In DW images of a wild type representative mouse, signal intensities in spinal cord persisted while intensities in other tissues decayed away with increased b values (Fig. 1B-D). At high b values (b > $$$1\times10^{4}$$$ s/mm2), the normalized signal intensities were found to be much lower for the diseased mouse at all the b values, when compared to those of the wild type mice (Fig. 2). Furthermore, a non-linear behavior between b values and log-scaled normalized signal intensities was found, indicating multiple diffusion components in spinal cord (Fig. 2A). On the averaged Dps distribution curves of both groups from NNLS analysis, obvious differences were observed on the weights of Dps in the neighborhoods of $$$1\times10^{-5}$$$ and $$$2\times10^{-4}$$$ mm2/s (Fig. 3). No significant differences were observed in $$$D_{1}$$$, $$$D_{2}$$$ and $$$\alpha$$$ from the bi-compartment model (Fig. 4A, B), whereas $$$f$$$, the fraction of mono-exponential compartment, was found to be significantly larger (P < 0.05) in mutant mice than that in wild type mice (Fig. 4C).


Novel diffusion-weighted MRI techniques can be beneficial to non-invasively monitor disease progression and to evaluate treatment outcomes. In this study, the signal differences with the Dps weights in the neighborhoods of $$$1\times10^{-5}$$$ and $$$2\times10^{-4}$$$ mm2/s between diseased and wild type groups likely reflect damage of microstructures caused by degeneration in white matter. Additionally, in the bi-compartment model, the significantly larger $$$f$$$ detected in G93A-SOD1 mice may alternatively indicate fine structure damages in the spinal cord. Therefore, both Dps weightings from NNLS and the fraction in the bi-compartment model showed potential to detect structural and pharmacodynamic changes of ALS in the G93A-SOD1 mice.


We demonstrated that spinal cord alternations in a symptomatic mouse model of ALS can be detected by both NNLS and a bi-compartment model analysis of a series of DW images with b-value extended to extremely high values. Further studies are necessary to validate these methods for tracking progression in ALS or other neurodegenerative diseases.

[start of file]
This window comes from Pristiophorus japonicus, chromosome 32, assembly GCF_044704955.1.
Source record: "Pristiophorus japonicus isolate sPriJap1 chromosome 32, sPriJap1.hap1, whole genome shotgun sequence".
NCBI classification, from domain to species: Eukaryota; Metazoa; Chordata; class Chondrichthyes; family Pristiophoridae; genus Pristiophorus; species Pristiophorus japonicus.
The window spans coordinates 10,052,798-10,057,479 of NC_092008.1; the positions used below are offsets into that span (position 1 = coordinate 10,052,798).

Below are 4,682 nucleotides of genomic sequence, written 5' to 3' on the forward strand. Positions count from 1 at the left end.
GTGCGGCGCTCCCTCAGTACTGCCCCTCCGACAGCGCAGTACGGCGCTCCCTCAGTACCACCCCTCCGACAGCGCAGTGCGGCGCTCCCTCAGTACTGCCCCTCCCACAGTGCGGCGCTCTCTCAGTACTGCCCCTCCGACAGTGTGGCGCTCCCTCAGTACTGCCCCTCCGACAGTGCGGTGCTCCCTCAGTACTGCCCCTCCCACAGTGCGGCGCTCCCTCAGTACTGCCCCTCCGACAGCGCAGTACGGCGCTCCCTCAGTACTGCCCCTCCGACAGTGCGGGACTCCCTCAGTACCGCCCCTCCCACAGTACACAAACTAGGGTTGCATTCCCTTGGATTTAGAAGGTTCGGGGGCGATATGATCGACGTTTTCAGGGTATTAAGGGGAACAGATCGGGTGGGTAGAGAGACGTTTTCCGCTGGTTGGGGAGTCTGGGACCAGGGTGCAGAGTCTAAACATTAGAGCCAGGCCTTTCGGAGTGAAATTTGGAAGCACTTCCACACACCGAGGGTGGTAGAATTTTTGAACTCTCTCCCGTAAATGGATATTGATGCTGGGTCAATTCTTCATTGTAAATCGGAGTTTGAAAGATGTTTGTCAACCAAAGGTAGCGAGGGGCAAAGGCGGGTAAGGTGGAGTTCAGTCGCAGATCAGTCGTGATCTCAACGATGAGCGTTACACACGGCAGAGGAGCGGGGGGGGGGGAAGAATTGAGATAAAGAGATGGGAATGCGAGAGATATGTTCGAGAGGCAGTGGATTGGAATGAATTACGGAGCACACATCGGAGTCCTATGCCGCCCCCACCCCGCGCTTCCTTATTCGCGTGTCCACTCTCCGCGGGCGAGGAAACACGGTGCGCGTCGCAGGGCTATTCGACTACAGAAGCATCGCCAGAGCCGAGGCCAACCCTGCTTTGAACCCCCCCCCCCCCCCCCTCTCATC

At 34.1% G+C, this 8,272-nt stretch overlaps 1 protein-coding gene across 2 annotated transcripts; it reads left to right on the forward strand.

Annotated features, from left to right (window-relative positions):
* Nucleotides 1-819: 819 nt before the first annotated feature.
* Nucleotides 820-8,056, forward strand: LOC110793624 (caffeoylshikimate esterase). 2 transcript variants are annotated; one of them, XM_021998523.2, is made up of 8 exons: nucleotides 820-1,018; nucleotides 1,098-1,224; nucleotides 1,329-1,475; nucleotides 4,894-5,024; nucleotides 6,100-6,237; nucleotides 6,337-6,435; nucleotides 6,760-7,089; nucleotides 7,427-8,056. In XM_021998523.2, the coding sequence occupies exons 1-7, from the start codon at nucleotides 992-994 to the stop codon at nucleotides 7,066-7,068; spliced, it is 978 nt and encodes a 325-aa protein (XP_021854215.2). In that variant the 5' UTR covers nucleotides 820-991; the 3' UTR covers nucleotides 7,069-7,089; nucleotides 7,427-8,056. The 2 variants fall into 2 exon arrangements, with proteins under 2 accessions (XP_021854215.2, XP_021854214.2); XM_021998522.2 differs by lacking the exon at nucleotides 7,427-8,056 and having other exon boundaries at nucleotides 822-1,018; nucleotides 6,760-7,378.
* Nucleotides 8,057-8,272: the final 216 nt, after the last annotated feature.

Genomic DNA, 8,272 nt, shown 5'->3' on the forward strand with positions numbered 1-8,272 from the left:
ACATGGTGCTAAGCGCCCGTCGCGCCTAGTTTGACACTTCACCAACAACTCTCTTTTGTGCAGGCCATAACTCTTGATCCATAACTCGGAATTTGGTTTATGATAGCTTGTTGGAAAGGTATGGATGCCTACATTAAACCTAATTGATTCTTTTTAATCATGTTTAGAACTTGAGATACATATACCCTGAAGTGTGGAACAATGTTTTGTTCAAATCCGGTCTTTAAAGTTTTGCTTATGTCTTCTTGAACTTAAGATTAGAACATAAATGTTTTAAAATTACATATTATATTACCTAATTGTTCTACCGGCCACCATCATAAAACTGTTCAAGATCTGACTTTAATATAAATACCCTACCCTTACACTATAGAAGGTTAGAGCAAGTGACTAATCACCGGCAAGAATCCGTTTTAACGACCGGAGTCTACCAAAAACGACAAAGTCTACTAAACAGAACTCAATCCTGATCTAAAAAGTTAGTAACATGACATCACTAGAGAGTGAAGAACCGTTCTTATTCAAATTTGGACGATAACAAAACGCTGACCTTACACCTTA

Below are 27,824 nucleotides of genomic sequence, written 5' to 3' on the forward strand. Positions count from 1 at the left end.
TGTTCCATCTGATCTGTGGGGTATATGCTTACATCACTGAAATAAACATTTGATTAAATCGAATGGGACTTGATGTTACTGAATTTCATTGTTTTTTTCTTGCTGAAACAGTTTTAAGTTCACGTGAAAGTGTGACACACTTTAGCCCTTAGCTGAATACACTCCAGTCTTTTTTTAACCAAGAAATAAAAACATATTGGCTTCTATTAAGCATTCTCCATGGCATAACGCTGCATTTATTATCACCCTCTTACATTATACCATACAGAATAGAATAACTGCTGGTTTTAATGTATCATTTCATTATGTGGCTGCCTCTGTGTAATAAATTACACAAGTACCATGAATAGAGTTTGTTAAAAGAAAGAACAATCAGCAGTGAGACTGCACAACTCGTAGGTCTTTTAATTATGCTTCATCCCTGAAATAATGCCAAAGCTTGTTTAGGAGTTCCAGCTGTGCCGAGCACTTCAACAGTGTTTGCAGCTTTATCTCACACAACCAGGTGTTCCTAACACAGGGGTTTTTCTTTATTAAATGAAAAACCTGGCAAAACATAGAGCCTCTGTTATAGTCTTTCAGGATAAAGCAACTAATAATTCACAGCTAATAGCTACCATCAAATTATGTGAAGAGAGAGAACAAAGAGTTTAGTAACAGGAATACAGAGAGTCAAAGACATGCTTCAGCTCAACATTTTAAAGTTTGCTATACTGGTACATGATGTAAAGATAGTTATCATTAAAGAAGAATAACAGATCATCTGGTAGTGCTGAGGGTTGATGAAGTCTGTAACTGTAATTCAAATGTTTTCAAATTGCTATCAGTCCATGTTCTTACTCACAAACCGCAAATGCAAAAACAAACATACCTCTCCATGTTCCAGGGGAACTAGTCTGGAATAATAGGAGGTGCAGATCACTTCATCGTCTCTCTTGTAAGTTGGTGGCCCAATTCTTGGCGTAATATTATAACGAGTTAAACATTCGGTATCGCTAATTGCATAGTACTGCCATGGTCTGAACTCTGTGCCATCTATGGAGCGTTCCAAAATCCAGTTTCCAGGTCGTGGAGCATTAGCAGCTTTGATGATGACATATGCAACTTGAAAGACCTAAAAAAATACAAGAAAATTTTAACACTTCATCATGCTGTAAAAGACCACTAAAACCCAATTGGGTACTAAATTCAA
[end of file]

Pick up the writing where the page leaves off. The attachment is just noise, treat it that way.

This study is sponsored in part by NIH R01 CA181658 and CA159178; this work made use of instruments in the Preclinical Imaging Core Facility (Research Resources Center, University of Illinois at Chicago)


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Fig. 1 MR images of the representative ex vivo mice, (A) anatomic sagittal T2 weighted image (Red region shows the lumbar spinal cord), (B) diffusion weighted image with b = 2.15 × 103 s/mm2, (C) diffusion weighted image with b = 4.20 × 105 s/mm2, (D) diffusion weighted image with b = 8.58 × 105 s/mm2. The diffusion gradient direction is perpendicular to the long axis of the spinal cord in (B) - (D).

Fig. 2 Normalized signal intensity vs b-value in log-scale, (A) log-scaled normalized signal intensity vs b-value, (B) log-scaled normalized signal intensity vs log-scaled b-value.

Fig. 3 Dps Fraction vs log-scaled Dps values in NNLS analysis.

Fig. 4 Parameter statistics in the bi-compartment model, (A) parameter α and diffusion coefficient D1, (B) diffusion coefficient D2, (C) fraction f, for wild type group (averaged f = 0.32) and mutant group (averaged f = 0.45)

Proc. Intl. Soc. Mag. Reson. Med. 27 (2019)